Fed up with having to continuously go to the pump to refill your vehicle’s gas tank? You’re not alone. But the good news is that, if you just wait 13 years, you’ll be able to buy a new vehicle that gets double the mileage of what vehicles nowadays average.
Today’s new vehicles have to meet standards of 27.3 miles per gallon, but beginning in 2025, new automobiles will be required to average 54.5 miles per gallon. The Obama administration issued the new rules just a couple days ago. The National Highway Traffic Safety Administration supports the initiative, as does a coalition of 13 different automobile manufacturers who account for 90% of the vehicles sold in this country.
The rules were a joint effort between the Environmental Protection Agency and the NHTSA. The President first introduced possible measures in July 2011, and this final ruling helps the administration get about 50% of the way to the goal of cutting down on foreign oil imports by one third. The standards, known as Corporate Average Fuel Economy standards, will reportedly also reduce emissions by six billion metric tons. In 2010, our country didn’t even emit that much carbon monoxide.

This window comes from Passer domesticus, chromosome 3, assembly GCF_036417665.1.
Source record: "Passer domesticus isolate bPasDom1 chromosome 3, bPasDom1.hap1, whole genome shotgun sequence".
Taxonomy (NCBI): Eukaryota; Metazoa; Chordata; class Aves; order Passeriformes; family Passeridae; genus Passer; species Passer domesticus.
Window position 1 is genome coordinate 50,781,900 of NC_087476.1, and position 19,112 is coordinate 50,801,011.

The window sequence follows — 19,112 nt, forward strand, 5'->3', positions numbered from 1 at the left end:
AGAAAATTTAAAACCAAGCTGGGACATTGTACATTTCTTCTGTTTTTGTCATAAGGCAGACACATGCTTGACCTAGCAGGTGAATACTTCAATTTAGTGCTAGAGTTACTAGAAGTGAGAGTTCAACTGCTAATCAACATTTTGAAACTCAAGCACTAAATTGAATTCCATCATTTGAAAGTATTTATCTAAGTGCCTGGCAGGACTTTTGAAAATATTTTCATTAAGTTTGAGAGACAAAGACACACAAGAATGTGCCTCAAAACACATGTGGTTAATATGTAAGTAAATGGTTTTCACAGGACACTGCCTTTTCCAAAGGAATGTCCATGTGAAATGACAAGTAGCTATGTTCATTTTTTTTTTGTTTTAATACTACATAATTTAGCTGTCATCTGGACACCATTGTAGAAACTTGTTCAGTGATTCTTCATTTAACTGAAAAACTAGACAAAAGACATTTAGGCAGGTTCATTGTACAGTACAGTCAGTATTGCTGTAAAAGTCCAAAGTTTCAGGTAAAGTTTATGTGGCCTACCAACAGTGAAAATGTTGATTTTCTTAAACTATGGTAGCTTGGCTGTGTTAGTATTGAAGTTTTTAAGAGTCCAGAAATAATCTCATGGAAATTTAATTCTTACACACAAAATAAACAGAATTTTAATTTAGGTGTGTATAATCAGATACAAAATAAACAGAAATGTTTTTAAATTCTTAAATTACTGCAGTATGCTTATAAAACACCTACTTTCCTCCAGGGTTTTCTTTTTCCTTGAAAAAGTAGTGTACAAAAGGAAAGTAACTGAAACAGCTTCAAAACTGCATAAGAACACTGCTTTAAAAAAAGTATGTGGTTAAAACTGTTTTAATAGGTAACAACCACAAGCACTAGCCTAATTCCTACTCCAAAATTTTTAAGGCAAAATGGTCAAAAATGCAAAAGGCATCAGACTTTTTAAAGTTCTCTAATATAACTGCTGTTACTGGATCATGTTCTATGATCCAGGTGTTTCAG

Although this move has garnered widespread support from the organizations mentioned above, as well as agencies like United Auto Workers, not everyone is optimistic about the move. Republican presidential candidate Mitt Romney said just a couple months ago that such standards can’t be the primary way to reduce emissions, and that he would try to find some better solution. The website Edmunds.com is one other entity that seems hesitant to applaud the move. They want to see the market dictate the standards of automobiles, and the site’s leadership argues that this ruling makes automakers invest in technology that consumers don’t necessarily want.
The makers of hybrids and electric cars will also receive incentives to build such vehicles under the new rules.